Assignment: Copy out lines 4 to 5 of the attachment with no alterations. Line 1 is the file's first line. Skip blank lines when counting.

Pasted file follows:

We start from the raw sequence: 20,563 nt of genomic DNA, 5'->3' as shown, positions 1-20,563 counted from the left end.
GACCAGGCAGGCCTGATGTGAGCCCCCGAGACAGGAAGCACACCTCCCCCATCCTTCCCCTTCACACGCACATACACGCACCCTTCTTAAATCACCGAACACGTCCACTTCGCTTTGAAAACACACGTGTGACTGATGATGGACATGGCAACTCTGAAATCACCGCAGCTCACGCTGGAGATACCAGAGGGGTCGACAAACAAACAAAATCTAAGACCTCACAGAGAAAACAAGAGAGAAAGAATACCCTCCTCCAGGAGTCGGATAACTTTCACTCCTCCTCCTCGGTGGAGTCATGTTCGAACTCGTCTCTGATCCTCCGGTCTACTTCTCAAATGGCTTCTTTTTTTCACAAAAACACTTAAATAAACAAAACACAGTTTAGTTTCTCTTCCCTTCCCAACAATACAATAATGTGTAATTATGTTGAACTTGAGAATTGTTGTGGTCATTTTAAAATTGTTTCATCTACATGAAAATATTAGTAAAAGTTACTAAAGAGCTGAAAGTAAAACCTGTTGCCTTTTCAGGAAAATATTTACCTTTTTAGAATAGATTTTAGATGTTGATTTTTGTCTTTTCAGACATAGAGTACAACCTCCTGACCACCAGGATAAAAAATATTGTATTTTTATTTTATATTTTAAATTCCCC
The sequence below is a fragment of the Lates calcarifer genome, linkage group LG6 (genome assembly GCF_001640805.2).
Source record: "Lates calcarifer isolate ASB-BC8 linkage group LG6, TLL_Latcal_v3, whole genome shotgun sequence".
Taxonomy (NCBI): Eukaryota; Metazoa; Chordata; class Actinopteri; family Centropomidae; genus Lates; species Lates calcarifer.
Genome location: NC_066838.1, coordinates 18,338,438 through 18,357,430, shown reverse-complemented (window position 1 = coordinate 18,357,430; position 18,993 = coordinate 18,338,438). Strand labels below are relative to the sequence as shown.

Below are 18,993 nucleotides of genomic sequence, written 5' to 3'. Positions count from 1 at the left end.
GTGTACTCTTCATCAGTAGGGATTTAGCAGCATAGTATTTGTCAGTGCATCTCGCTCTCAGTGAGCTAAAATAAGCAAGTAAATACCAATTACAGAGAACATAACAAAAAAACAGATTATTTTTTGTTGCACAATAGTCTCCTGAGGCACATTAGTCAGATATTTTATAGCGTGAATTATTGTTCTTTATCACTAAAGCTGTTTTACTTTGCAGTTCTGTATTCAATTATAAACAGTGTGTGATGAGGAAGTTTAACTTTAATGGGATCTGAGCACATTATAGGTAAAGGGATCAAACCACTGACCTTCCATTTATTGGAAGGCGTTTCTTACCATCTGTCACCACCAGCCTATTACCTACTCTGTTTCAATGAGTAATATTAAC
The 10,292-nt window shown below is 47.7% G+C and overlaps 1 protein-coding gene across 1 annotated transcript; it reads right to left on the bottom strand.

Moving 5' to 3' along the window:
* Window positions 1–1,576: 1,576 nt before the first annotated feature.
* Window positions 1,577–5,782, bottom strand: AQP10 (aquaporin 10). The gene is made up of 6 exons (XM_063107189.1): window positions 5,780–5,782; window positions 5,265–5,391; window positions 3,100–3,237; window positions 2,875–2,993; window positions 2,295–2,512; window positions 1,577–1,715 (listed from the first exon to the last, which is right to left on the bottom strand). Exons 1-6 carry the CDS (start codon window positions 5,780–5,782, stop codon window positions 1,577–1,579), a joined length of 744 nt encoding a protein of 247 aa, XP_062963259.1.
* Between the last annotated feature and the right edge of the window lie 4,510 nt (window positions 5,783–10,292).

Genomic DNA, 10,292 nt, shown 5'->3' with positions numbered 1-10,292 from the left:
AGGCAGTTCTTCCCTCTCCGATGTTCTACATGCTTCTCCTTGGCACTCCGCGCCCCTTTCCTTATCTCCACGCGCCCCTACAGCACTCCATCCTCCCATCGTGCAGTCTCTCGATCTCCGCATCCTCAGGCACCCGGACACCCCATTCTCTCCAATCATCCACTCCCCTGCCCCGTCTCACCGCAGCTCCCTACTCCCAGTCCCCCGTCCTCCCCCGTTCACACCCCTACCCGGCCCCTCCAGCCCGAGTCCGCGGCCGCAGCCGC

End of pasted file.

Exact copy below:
Source record: "Lates calcarifer isolate ASB-BC8 linkage group LG6, TLL_Latcal_v3, whole genome shotgun sequence".
Taxonomy (NCBI): Eukaryota; Metazoa; Chordata; class Actinopteri; family Centropomidae; genus Lates; species Lates calcarifer.